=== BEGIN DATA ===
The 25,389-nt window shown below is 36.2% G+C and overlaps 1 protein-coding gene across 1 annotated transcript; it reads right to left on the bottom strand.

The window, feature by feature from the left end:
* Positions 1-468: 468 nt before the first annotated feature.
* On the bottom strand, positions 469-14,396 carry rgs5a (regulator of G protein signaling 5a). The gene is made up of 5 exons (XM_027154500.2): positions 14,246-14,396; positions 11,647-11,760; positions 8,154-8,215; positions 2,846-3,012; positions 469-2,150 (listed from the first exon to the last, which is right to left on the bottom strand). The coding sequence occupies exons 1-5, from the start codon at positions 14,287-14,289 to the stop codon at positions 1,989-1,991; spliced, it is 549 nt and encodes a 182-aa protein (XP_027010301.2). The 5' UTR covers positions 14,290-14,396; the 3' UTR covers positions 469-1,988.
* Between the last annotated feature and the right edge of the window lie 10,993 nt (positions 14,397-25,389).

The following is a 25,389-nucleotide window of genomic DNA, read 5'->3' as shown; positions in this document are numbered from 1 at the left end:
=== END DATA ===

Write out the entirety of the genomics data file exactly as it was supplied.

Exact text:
The 25,389-nt window shown below is 36.2% G+C and overlaps 1 protein-coding gene across 1 annotated transcript; it reads right to left on the bottom strand.

The window, feature by feature from the left end:
* Positions 1-468: 468 nt before the first annotated feature.
* On the bottom strand, positions 469-14,396 carry rgs5a (regulator of G protein signaling 5a). The gene is made up of 5 exons (XM_027154500.2): positions 14,246-14,396; positions 11,647-11,760; positions 8,154-8,215; positions 2,846-3,012; positions 469-2,150 (listed from the first exon to the last, which is right to left on the bottom strand). The coding sequence occupies exons 1-5, from the start codon at positions 14,287-14,289 to the stop codon at positions 1,989-1,991; spliced, it is 549 nt and encodes a 182-aa protein (XP_027010301.2). The 5' UTR covers positions 14,290-14,396; the 3' UTR covers positions 469-1,988.
* Between the last annotated feature and the right edge of the window lie 10,993 nt (positions 14,397-25,389).

The following is a 25,389-nucleotide window of genomic DNA, read 5'->3' as shown; positions in this document are numbered from 1 at the left end: